“We think the smart way to develop media tools is to work closely with communities up front to understand their needs and jointly design something with them. Then we roll it out together.”
The co-design approach greatly enhanced the development and deployment of VozMob, a platform for immigrant and and low-wage workers in Los Angeles to create stories about their lives and communities directly from cell phones—something Zuckerman discussed in his June blog post, Visions of Civic Media.
The MIT Center: What’s in it for news orgs?
So far, it’s unclear how exactly news organizations might learn from and constructively engage with the work at the MIT Center—but Zuckerman says the’re open to hearing news organizations’ reactions to their projects and ideas.
But some projects may be of special interest to news orgs.
For instance, the Newsflow project is “a dynamic, real-time map of news reporting, which displays both the latest top stories as well as the news organizations which covered them in the last few minutes. Viewing such data in real time offers a chance to see how journalists shape national attention as stories unfolds.”
Zuckerman also mentioned their Media RDI project, which is in its early stages: “take the idea of nutritional information labels and apply that to news production. can we assess a news outlet for period of time and produce summary information about its news? What’s different for the Boston Globe and New York Times during a given period? How could you track your personal media consumption over a period of time?”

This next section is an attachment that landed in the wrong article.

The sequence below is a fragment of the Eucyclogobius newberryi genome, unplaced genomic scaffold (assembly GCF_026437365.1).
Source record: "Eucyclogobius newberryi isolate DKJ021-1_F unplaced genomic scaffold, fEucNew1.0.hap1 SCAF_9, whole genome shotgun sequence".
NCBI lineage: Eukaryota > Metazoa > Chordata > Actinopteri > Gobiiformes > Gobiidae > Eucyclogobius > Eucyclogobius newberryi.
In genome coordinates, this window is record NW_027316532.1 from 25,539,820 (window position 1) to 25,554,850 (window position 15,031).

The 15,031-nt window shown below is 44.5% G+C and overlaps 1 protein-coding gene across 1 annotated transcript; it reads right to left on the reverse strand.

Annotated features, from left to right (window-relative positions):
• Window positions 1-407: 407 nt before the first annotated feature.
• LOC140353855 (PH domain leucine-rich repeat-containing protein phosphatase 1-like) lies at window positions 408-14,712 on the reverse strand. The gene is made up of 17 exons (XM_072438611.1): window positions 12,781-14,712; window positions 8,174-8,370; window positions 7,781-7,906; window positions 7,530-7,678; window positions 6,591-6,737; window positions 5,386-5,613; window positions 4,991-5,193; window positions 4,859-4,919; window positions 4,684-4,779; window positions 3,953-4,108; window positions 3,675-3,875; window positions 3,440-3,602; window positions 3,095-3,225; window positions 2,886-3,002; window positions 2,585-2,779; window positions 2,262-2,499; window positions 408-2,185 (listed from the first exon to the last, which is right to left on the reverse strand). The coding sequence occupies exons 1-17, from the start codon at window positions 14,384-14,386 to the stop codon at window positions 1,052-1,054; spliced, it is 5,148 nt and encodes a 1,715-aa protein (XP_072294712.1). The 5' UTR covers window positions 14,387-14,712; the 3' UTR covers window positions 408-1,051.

The Center is also working on tools that can help people in news outlets closely examine what they are and are not covering. This could become an analytics tool for figuring out on where your organization or outlets fits into the media ecosystem—and whether you’re fitting in the way you think you are.
“Let’s be clear about the Center’s role,” said Zuckerman. “I think Knight is funding us with the notion that this program is about long bets. Knight has funded a lot of other work connected to schools and newsrooms—but that’s not what we’ve been challenged to do.
“our job is not to serve news organizations, but rather to develop bigger ideas and paradigms. I suspect that being able to look at the media ecosystem analytically will be profoundly helpful to many parts of that ecosystem—including news organizations.
The News Leadership 3.0 blog is made possible by a grant to USC from the John S. and James L. Knight Foundation.